Okay, so you’ve read the knife advertisement and it says the blade is made with 420HC steel. Now what exactly does that mean?
The steel the blade uses will tell you a lot about how it will perform, so it’s better if you know as much as you can about that particular steel. Now here’s the ultimate 420HC steel review you need so you can really look closely at (and inside) 420HC steel, so you can understand if it works for you or not.
What is 420hc Steel?
There are many different types of steels, and there’s a group of steels known as the 420 steels. The 420hc is generally considered as the best of these steels.
The HC stands for “high carbon”, though that’s only when you compare it to all the other steels out there. The truth is, a lot of other steels contain even higher amounts of carbon. Some have more than double the carbon in 420hc steel.
But plenty of people consider the amount of carbon here as “just right”. It’s not too much carbon so that the steel is quite affordable. That’s why you often find the 420HC steel in bargain knives that cost less than fifty bucks.
However, just because it’s an affordable “lower mid-range” steel doesn’t mean 420HC steel isn’t good. It may well suit your needs, and we’re not just talking about your budget.
Also, 420HC steel actually qualifies as a kind of stainless steel. That means it works very well in wet conditions, since it offers excellent corrosion resistance.
Common Uses of 420hc Steel
While 420hc steel is actually popular for use in multi-tools, it’s actually not uncommon in knives. More specifically, you can find it in:
- Fishing knives
- Hunting knives
- Camping knives
- Tactical knives
- EDC knives
It’s quite obvious that if you have a steel that’s tough, rust-resistant, and affordable, plenty of brands will figure out lots of ways to use the steel.
420hc Steel Chemical Composition
A closer look at the various elements that were combined to make 420HC steel can give you a lot more clues as to how this will perform when used for your knife blade. Here are the most notable elements used, the amount of each element mixed in, and what the amount means.
- Carbon, 0.45%
- Chromium, 13%
- Manganese, 0.80%
- Silicon, 0.80%
- Nickel, 0.50%
Carbon, 0.45%: The carbon added to the steel is considered by many as the most notable element, as it’s the main component that defines the hardness and toughness of the steel.
This doesn’t have as much carbon as the “super steels”, but that’s not always a problem. In fact, that cuts the cost down. Also, too much hardness generally leads to lower toughness levels (meaning, the steel will be more susceptible to chipping).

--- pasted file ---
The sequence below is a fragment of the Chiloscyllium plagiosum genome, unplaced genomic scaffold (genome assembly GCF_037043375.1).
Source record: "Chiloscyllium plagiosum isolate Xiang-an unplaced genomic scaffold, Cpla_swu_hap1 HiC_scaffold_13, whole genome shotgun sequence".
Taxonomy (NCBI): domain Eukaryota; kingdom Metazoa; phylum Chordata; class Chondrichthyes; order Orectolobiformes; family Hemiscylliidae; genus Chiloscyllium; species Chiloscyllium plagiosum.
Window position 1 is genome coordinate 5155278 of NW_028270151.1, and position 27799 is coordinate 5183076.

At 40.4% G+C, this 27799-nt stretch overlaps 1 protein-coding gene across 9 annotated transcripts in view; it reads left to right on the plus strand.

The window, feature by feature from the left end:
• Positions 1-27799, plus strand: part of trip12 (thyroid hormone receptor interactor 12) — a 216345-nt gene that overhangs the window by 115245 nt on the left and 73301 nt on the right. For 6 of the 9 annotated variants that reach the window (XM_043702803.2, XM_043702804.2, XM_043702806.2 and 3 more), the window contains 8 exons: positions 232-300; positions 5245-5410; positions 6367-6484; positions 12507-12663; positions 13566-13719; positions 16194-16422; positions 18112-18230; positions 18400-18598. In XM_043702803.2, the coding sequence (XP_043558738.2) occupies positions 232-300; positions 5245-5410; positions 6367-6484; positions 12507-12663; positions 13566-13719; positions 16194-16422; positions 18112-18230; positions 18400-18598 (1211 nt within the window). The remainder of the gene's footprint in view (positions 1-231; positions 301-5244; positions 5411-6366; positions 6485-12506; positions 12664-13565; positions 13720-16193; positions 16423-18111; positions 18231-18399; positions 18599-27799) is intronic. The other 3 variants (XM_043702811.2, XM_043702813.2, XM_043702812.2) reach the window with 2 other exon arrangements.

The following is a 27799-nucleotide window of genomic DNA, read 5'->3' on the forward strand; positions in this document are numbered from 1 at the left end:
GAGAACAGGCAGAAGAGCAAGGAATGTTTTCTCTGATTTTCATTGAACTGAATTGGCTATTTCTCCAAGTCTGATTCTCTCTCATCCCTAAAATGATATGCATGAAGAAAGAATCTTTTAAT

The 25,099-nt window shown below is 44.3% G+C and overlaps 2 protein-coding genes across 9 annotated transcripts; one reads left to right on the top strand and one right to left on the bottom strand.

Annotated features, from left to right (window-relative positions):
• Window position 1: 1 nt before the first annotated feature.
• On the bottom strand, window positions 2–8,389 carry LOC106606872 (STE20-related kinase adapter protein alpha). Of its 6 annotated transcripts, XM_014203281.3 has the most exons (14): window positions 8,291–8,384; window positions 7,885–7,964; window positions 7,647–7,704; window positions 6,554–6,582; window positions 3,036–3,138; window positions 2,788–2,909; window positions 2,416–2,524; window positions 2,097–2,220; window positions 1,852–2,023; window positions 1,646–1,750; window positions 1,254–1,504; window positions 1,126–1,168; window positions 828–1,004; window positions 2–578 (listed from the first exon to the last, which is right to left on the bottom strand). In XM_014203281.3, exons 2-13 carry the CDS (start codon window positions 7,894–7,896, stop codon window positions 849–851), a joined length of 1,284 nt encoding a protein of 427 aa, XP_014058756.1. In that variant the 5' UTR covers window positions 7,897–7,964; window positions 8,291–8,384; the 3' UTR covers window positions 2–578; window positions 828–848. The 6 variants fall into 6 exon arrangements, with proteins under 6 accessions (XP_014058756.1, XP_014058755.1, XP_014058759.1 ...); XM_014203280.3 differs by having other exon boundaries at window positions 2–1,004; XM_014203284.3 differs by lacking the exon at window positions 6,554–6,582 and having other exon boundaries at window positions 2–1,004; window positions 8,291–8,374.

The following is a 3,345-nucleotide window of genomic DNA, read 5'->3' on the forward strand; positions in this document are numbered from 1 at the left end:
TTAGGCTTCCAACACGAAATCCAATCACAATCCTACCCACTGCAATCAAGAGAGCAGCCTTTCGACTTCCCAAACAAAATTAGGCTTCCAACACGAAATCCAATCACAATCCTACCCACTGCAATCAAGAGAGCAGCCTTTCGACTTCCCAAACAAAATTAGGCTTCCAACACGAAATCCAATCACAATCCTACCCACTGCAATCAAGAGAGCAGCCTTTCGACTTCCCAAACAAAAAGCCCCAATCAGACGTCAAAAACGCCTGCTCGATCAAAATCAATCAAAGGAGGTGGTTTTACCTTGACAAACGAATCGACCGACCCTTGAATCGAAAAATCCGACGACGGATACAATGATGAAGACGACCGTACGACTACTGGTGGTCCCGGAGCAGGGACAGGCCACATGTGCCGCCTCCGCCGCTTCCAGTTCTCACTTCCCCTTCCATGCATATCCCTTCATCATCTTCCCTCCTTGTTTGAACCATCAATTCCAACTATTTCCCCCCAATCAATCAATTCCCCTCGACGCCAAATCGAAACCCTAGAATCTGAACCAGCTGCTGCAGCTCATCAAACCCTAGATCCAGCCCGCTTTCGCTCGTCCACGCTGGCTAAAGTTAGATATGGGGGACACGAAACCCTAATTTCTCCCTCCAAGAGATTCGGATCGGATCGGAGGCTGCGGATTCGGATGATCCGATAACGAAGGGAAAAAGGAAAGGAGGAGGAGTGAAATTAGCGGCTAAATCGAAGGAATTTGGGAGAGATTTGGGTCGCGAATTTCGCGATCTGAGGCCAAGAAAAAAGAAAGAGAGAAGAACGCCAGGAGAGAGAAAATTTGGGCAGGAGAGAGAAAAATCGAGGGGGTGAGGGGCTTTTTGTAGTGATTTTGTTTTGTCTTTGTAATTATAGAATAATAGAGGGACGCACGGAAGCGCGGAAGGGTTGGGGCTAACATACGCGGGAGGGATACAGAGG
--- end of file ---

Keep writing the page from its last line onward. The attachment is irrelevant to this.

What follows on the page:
Chromium, 13%: The chromium content is perhaps the 2nd-most important element in the recipe. That’s because it assures you that you have stainless steel on your blade. You won’t have to worry too much about using the blade in the rain or when you cut wet objects (like fish).
Manganese, 0.80%: This lets manufacturers increase the hardness of the steel and it also boosts the tensile strength.
Silicon, 0.80%: This also adds to the strength and hardness, though the effects aren’t as great as what you get from manganese. It also adds to the corrosion resistance.
Nickel, 0.50%: (at the most) – This also adds to the corrosion resistance, which is why 420hc is even more rustproof than some other steels with higher chromium content. This element also boosts the notch toughness of the steel.
420hc Steel Hardness
In general, the 420hc steel hardness is at around the 55 HRC level. That’s hard enough for most tasks, though a lot of other steels are harder. But then some knife manufacturers use 420 HRC steel and apply their own special heat treatment processes, leading to a slight hardness boost up to 56 to 59 HRC.
Properties of 420hc Steel
Here are some attributes and benefits you can expect from a knife with its blade made from 420hc steel:
“Decent” Edge Retention
It’s true that a lot of newer steels can hold its sharp edge for a longer time than 420hc steel. Truth be told, you don’t necessarily have to pay through the nose to enjoy some of these newer steels and their enhanced edge retention.
But in practical terms, the edge retention isn’t really the worst. Sure, you may have to sharpen your knife blade every so often. So what? Thousands of other 420hc steel knife owners have done so before you. Some of the brands that use 420HC steel may have even enhanced the hardness a little bit, so you don’t have to sharpen the blade too often.
Ease of Sharpening
In addition, it’s not as if it’s super-complicated to sharpen 420ch steel. It’s among the easiest to sharpen among all available steels. There are probably only a handful of steels that are easier to sharpen.
That’s great for new knife owners, who should develop the habit of sharpening knives, and who should know how to do it properly.
This is the main reason why you may want a comparatively “soft” blade. That usually means the steel is tough. In the world of knives, toughness is defined by its resistance to chipping. So, in other words, other steels will chip long before this one does.
That’s great for many types of tasks, especially those that involve chopping. It takes abuse without too much trouble, and it’s absolutely great with most everyday cutting tasks.
Excellent Corrosion Resistance
This 420hc steel is also a stainless steel, as it contains more than the minimum 12% chromium required. You won’t have to worry about using this in the rain or near bodies of water. Wet conditions won’t be a problem. If you develop the habit of wiping the blade down after every use, it may not even discolor at all even after years of use.
420hc Equivalent Steels or Alternative
Another way to showcase the attributes of 420hc steel is to compared it directly with other steels with somewhat similar attributes. You may even find a better alternative steel for the kind of use you have in mind.
420HC vs S30v Steel